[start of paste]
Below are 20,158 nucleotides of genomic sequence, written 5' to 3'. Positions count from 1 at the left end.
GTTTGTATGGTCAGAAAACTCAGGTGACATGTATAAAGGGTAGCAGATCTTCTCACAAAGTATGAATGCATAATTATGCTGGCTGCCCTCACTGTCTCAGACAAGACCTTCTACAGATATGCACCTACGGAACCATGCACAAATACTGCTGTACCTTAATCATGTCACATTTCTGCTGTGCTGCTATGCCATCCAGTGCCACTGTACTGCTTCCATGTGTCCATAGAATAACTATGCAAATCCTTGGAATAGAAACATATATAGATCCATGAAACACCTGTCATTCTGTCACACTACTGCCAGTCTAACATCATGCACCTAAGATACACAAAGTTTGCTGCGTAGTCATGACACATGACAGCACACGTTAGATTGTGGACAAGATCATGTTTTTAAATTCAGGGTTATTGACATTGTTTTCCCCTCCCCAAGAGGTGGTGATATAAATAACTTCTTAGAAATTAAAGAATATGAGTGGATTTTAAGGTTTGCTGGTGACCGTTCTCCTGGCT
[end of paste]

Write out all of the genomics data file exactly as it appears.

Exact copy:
Below are 20,158 nucleotides of genomic sequence, written 5' to 3'. Positions count from 1 at the left end.
GTTTGTATGGTCAGAAAACTCAGGTGACATGTATAAAGGGTAGCAGATCTTCTCACAAAGTATGAATGCATAATTATGCTGGCTGCCCTCACTGTCTCAGACAAGACCTTCTACAGATATGCACCTACGGAACCATGCACAAATACTGCTGTACCTTAATCATGTCACATTTCTGCTGTGCTGCTATGCCATCCAGTGCCACTGTACTGCTTCCATGTGTCCATAGAATAACTATGCAAATCCTTGGAATAGAAACATATATAGATCCATGAAACACCTGTCATTCTGTCACACTACTGCCAGTCTAACATCATGCACCTAAGATACACAAAGTTTGCTGCGTAGTCATGACACATGACAGCACACGTTAGATTGTGGACAAGATCATGTTTTTAAATTCAGGGTTATTGACATTGTTTTCCCCTCCCCAAGAGGTGGTGATATAAATAACTTCTTAGAAATTAAAGAATATGAGTGGATTTTAAGGTTTGCTGGTGACCGTTCTCCTGGCT